noun (sometimes initial capital letter)
- bingham, george caleb,
- bingo card,
- binh dinh,
Origin of bingo
Examples from the Web for bingo
Print this bingo card set and find resources for male allies at www.maleallies.com.
Because bingo and bingo-like activities are harmless and fun, Boghossian urges atheists to focus instead on the problem of faith.Atheist Philosopher Peter Boghossian’s Guide to Converting Believers|Michael Schulson|November 2, 2013|DAILY BEAST
Rumor has it he might appear at a VFW hall near you to lend a hand with the bingo proceedings.
That evening, Joe Shumate, a Fiorina consultant, sent a one-word email to colleagues upon seeing the results: “Bingo.”
"Well, we're glad to see you back, Asbury," said Bingo patronisingly.
I've got a bob in my pocket, and we'll have a rinse of the bingo.The Mysteries of London, v. 1/4|George W. M. Reynolds
I studied the dreaded track and learned that in Bingo's language the half-terrified, deep-gurgled 'grr-wff' means 'timber wolf.'Wild Animals I Have Known|Ernest Thompson Seton
Polly and Bingo always made the audience "sit up" when they swept into the ring.Polly of the Circus|Margaret Mayo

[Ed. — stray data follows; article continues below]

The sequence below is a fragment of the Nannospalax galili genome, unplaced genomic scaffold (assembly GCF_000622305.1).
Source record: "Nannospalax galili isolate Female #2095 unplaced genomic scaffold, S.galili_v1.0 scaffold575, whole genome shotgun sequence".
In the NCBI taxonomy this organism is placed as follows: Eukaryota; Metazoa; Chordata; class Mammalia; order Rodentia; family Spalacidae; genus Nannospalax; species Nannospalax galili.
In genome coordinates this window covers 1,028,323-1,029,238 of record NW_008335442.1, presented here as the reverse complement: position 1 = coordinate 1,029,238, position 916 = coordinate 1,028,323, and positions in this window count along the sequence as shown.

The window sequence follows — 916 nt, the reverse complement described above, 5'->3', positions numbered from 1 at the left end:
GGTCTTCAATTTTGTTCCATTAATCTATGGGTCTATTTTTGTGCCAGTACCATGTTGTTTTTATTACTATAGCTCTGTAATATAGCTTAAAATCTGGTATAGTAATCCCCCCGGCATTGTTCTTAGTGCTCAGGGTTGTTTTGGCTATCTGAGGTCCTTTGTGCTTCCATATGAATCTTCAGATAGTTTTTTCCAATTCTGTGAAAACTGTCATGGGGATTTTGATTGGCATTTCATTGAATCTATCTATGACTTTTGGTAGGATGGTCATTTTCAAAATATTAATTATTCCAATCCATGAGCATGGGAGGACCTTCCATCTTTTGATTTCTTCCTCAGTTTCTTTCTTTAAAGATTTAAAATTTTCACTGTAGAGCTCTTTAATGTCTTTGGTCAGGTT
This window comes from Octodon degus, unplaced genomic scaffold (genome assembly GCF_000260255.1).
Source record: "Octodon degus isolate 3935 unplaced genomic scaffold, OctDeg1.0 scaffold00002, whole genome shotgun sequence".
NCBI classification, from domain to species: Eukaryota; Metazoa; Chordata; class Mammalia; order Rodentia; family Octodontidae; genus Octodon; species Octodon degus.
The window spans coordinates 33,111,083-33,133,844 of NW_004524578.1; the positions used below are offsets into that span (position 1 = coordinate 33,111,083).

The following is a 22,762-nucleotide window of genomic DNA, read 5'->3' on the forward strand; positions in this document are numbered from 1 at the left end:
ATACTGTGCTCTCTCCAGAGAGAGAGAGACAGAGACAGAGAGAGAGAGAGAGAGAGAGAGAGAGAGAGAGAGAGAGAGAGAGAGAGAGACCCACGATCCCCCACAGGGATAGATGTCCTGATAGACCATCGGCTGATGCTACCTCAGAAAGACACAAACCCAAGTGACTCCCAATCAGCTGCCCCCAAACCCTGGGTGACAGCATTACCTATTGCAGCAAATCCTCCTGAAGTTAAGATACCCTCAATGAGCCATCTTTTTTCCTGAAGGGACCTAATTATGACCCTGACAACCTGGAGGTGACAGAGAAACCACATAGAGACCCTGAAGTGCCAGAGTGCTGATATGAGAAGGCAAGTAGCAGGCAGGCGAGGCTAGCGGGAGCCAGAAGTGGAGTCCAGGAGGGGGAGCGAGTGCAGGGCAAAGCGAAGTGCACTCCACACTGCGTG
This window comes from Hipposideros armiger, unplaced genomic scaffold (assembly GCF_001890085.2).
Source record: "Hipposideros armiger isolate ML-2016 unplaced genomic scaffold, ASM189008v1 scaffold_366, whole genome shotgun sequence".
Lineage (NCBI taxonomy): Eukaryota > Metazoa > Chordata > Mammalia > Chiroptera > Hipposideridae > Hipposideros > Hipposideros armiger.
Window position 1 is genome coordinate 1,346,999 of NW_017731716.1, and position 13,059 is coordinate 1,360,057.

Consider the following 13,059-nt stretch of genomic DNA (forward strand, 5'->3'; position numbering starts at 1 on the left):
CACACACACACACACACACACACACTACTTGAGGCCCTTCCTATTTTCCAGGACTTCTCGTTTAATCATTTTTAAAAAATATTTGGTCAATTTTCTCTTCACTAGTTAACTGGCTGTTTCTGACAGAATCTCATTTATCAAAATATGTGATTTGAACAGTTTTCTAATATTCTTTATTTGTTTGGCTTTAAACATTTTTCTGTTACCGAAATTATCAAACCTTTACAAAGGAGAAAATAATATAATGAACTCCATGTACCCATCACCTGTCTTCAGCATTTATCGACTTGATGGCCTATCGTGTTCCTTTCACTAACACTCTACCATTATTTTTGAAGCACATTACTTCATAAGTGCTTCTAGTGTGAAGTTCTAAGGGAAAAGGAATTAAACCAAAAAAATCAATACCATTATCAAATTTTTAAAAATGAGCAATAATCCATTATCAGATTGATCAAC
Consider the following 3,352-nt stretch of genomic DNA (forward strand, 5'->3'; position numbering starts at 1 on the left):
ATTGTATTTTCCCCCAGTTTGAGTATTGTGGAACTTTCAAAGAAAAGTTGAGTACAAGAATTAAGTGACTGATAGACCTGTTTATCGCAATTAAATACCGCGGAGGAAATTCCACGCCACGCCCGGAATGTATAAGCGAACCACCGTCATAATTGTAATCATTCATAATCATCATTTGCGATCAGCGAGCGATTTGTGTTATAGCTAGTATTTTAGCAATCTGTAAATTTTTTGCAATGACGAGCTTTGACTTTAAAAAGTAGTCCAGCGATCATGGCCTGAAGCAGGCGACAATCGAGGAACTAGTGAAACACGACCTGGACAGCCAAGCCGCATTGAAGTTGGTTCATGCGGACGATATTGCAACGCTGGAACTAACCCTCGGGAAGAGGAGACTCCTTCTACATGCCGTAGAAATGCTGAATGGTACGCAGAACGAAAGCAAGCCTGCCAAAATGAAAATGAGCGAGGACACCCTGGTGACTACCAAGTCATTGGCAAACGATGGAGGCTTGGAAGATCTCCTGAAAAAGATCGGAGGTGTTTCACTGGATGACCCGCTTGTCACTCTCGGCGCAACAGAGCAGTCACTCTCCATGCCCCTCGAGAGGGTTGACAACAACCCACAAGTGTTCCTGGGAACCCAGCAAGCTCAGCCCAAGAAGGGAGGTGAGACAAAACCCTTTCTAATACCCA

When Mr. Bingo saw what was afoot he threw himself heart and soul into the work of his old rival's enemies.
noun plural -gos
Word Origin for bingo
lotto-like game of chance, 1936; many theories about its origin, none satisfying; the most likely is bingo! as an exclamation of sudden realization or surprise (attested from 1923). Uncertain connection to the slang word for "brandy" (1690s); attested as "liquor" in American English, 1861. Thomas Chandler Haliburton ("Sam Slick") in "The Americans at Home" (1854) recounts a story of a drinking game in which the children's song about the farmer's dog was sung and when it came time to spell out the name, every participant had to take a letter in turn, and anyone who missed or flubbed had to drink.